1. This semitropical citrus fruit looks like a huge (6 to 9 inches long), yellow-green, lumpy lemon. Citron pulp is very sour and not suitable for eating raw. This fruit is grown instead for its extremely thick, lemon-perfumed peel, which is candied and used in baking. The fingered citron (also called Buddha's hand), which looks like a yellow, multi-tentacled octopus, is also used as a flavoring rather than being eaten out-of-hand. Before being candied, the peel is processed in brine and pressed to extract citron oil, used to flavor liqueurs and to scent cosmetics. Candied citron can be purchased fresh in specialty markets, or with preservatives (necessary for the expected long shelf life) in supermarkets. Either should be stored in the freezer for maximum freshness. Candied citron halves are sometimes available, but it will more likely be found chopped or in strips. 2. Citron (pronounced see-TRAWN) is also the french word for "lemon"; citron vert (VEHR) is "lime."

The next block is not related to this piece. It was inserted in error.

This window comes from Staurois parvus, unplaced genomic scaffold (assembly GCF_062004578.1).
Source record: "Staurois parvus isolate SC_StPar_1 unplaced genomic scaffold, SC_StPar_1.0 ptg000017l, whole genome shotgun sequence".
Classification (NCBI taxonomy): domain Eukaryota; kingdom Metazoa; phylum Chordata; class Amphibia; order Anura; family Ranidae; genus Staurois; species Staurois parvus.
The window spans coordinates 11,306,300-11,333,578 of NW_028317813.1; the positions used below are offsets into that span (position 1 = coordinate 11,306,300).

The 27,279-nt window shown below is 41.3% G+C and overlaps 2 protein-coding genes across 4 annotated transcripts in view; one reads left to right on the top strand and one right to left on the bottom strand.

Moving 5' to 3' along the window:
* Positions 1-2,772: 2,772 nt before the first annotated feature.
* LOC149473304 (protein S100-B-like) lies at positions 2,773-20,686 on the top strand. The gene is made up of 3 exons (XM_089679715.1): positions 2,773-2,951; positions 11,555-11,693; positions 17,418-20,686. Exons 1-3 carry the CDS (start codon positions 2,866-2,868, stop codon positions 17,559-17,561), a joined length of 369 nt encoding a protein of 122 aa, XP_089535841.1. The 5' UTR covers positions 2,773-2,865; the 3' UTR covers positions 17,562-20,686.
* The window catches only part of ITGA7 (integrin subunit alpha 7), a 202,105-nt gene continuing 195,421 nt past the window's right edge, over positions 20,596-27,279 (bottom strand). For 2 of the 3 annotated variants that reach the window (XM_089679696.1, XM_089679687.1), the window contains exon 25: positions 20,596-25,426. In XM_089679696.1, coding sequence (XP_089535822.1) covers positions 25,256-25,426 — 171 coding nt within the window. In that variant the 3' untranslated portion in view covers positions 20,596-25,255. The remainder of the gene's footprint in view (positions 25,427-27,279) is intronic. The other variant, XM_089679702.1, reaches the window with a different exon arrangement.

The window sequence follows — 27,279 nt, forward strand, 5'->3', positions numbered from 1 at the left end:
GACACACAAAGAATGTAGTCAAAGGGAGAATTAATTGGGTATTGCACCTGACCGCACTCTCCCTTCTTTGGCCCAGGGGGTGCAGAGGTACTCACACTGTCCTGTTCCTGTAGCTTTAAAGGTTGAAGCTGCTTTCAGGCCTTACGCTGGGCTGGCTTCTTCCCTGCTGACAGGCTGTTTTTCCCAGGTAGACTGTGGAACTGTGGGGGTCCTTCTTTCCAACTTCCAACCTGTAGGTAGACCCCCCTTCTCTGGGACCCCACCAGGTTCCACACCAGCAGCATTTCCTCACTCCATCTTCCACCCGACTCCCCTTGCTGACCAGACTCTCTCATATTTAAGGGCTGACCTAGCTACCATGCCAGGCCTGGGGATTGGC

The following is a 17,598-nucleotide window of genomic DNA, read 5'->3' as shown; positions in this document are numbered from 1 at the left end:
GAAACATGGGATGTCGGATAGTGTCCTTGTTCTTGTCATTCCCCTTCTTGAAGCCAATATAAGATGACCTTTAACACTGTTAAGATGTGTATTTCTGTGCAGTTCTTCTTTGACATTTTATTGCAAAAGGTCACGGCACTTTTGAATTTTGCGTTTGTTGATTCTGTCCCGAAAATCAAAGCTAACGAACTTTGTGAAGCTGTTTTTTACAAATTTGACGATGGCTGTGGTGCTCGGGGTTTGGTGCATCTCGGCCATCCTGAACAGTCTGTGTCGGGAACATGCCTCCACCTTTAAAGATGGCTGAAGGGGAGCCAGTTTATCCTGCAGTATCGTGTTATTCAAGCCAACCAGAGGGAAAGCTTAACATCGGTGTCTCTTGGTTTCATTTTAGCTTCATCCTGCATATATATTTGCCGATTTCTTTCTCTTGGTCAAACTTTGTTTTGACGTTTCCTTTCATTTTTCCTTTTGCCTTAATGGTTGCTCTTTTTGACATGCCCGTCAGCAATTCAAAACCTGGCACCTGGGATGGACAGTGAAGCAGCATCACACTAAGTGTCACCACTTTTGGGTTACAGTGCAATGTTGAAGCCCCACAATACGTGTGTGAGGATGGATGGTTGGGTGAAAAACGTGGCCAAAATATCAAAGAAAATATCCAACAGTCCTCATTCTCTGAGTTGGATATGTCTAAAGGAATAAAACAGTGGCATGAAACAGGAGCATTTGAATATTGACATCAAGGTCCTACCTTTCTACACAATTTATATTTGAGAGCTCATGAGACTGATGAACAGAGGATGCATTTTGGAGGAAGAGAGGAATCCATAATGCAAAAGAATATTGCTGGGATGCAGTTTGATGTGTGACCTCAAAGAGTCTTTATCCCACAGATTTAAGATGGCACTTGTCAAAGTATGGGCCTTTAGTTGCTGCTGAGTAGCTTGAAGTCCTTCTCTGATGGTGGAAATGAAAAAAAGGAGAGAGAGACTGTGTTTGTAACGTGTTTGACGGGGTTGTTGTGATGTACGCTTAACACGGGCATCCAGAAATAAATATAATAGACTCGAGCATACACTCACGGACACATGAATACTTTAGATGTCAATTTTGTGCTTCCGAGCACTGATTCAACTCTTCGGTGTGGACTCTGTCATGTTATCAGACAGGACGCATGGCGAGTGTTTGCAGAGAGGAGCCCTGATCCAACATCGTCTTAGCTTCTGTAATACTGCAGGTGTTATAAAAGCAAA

From The Food Lover's Companion, Fourth edition by Sharon Tyler Herbst and Ron Herbst. Copyright © 2007, 2001, 1995, 1990 by Barron's Educational Series, Inc.
Related Recipes From Food Network
- Tarte au Citron (Lemon Tart)
- Tarte au Citron a la Nicoise
- The JD
- Chocolate-Dipped Cannoli with Orange Ricotta Filling
- Tandoori Smoked Salmon Ravioli with Goat Cheese Parfait and Osetra Caviar